Our body clocks are supposed to sync up with daily patterns of light and darkness. But many of us are slightly out of sync. Fixing this misalignment typically requires manipulating our exposure to light. And this is easier to do in the summer than the winter because it's easier to block out light (hey, blackout shades) than it is to create fake bright light that mimics the natural stuff.
5. Mind the mood-altering impact of light
Could mania, a mental illness marked by euphoria, overactivity and delusions, be seasonal? Well, according to a review paper, many studies have reported that bipolar patients experience more mania during the summer months and more depression during the winter months. The underlying mechanism is thought to be hypersensitivity to light. This ramps up suppression of the drowsiness-causing hormone melatonin, which, in turn, leads to increased alertness and hyperactivity. Two bipolar treatments, lithium and valproate, can work to mitigate these seasonal swings by increasing melatonin production and stabilizing circadian rhythms.
6. FNE happens. Move on
Your hotel room seems primed for a great night’s rest: It’s quiet, dark, cool and equipped with the type of plush, expensive bedding you’d never buy yourself. But, for some reason, you have trouble falling, and staying, asleep when turn-down service is on the menu. At least you're not the only one. In the sleep world, this strange phenomenon is called the “First Night Effect” (FNE).
You feel uneasy on night number-one because your body is trying to stay vigilant in an unfamiliar environment. Your brain is divided into two hemispheres: left and right. On the first night, the two hemispheres take turns staying “awake." And this half-awake state is thought to be a protective mechanism that lets you detect any deviant noise and become alert at a moment’s notice. Although there’s not much we can do to avoid FNE, it can be comforting to know that researchers consider it a “typical sleep disturbance.”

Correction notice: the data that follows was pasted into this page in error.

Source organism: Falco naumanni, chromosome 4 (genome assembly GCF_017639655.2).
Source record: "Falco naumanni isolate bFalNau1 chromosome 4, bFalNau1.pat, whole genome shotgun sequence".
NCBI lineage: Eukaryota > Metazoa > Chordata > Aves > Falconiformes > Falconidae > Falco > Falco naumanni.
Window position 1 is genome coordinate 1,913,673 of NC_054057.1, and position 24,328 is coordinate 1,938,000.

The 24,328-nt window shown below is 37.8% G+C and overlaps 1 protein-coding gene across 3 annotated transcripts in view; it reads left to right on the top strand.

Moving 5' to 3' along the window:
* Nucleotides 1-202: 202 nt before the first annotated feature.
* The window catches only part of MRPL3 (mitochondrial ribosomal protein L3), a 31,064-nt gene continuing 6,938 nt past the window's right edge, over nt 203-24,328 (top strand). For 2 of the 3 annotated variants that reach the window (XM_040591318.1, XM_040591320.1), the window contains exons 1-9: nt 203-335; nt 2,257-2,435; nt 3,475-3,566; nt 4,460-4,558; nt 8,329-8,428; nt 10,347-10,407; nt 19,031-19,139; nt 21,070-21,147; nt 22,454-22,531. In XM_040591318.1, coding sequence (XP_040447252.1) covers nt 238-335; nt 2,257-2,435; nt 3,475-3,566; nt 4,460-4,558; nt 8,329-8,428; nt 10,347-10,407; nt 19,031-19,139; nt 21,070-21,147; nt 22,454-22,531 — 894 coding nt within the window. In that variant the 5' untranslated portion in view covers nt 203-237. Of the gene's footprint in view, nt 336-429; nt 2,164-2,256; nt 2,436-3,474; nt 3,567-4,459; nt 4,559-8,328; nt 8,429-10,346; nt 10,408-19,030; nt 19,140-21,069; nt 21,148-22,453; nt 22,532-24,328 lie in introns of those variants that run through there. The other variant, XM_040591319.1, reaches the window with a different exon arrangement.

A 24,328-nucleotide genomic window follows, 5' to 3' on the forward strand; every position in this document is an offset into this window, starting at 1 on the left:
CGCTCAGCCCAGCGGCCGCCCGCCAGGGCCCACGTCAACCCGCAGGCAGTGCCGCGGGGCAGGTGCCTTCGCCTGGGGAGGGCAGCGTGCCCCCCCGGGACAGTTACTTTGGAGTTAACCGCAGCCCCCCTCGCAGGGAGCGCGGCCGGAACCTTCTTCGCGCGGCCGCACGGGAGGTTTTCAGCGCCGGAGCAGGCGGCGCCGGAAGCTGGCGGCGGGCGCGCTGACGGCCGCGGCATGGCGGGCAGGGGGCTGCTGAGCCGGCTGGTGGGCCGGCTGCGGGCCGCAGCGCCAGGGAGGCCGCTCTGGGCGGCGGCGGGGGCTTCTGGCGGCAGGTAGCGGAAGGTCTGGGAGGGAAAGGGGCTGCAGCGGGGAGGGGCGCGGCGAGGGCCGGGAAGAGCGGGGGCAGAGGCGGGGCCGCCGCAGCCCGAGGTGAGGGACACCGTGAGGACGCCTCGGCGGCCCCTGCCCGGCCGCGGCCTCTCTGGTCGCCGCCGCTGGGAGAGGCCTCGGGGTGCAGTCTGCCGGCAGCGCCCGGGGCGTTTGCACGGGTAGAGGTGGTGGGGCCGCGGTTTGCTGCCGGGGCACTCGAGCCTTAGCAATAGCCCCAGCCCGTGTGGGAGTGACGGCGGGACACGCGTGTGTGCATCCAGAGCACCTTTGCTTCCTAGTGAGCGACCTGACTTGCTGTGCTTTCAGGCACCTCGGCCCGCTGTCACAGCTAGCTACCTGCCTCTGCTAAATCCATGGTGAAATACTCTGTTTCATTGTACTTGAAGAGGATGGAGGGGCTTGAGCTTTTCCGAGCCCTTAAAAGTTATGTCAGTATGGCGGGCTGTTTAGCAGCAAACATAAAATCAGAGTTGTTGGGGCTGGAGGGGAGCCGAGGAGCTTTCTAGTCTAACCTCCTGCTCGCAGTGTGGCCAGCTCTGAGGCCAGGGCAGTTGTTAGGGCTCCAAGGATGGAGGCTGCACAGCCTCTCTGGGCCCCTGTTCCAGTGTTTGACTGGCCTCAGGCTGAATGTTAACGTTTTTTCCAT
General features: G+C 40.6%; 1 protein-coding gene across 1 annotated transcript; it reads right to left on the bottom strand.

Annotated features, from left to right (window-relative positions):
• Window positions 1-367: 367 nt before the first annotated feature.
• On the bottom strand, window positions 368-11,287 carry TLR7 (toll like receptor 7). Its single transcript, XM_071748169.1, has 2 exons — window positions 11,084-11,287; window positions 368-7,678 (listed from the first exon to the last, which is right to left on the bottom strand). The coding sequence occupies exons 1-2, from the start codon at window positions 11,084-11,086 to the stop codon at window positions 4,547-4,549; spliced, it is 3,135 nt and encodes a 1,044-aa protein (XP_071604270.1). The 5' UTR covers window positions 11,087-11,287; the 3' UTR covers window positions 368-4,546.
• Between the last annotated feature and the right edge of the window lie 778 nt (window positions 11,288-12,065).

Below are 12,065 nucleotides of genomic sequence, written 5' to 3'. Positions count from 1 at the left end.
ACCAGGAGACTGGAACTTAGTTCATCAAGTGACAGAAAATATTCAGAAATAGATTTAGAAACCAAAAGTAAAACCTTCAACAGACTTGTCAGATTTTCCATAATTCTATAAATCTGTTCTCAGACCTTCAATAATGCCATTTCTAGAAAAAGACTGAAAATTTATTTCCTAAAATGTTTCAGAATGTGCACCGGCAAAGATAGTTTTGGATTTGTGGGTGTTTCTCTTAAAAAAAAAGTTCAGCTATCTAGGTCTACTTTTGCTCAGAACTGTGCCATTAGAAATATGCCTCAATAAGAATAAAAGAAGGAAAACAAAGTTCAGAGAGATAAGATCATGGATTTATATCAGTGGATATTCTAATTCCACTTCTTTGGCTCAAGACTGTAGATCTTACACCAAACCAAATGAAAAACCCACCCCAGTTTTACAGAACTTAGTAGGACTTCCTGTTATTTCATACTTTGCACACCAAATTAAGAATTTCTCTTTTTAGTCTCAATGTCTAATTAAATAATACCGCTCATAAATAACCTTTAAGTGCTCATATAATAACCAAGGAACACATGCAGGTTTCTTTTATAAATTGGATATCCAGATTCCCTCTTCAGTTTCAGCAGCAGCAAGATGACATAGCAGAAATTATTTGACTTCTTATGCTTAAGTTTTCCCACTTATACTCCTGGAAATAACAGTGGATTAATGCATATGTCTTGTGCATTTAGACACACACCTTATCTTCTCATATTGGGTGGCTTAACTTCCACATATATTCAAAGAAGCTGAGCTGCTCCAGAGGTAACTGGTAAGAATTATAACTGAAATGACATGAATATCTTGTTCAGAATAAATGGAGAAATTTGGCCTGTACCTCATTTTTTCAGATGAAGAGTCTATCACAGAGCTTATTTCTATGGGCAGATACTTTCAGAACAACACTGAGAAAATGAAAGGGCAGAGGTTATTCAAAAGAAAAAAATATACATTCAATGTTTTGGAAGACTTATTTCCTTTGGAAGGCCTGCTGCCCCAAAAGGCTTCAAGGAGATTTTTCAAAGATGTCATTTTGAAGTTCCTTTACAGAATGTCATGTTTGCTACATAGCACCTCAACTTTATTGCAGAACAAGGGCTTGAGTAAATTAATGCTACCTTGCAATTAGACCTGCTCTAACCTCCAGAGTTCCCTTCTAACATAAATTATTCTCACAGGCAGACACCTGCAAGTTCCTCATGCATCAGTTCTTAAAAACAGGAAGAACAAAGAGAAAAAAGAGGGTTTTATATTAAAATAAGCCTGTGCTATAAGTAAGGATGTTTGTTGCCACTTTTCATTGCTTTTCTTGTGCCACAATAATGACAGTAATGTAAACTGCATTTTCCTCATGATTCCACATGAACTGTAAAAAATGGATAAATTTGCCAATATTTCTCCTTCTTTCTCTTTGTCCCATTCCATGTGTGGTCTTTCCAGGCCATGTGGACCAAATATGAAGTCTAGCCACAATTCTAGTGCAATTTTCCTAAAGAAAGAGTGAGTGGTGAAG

7. Switch your status to OOO
Think of FNE as a hump to power through. Because, once you get over that initial night of rocky rest, being on vacation will most likely help you rest easy. Studies have shown that vacationing for more than two weeks comes with positive health outcomes, including reduced fatigue, better moods and higher-quality sleep. Researchers aren’t sure, however, if taking time off improves your mood, which leads to better sleep, or if being on vacation lets you get the sleep you need to exude positivity.
Does it matter what kind of vacation you take? For the sake of your sleep, it wouldn’t hurt to spend some time in the great outdoors. There’s evidence that real nature sounds are more relaxing than fake white noise. This is the case, researchers believe, because it takes less brain power to process natural environments than man-made ones.
So set your Slack status to “Out Of Office,” tell your boss you’ll be back in a fortnight and go find a babbling brook to fall asleep next to.
8. Stretch it out
Nocturnal leg cramps, also called rest cramps, are painful, involuntary muscle contractions in your legs or feet. And, during the summer months, according to one study, quinine prescriptions (to treat the pain) and internet searches for leg cramps are almost double what they are in winter months. To researchers, these findings suggest a summertime uptick in cramps. At this point, it's not clear why summer is the season for cramping. But stretching your muscles before bed, taking a warm shower and drinking plenty of fluids can help ease the pain.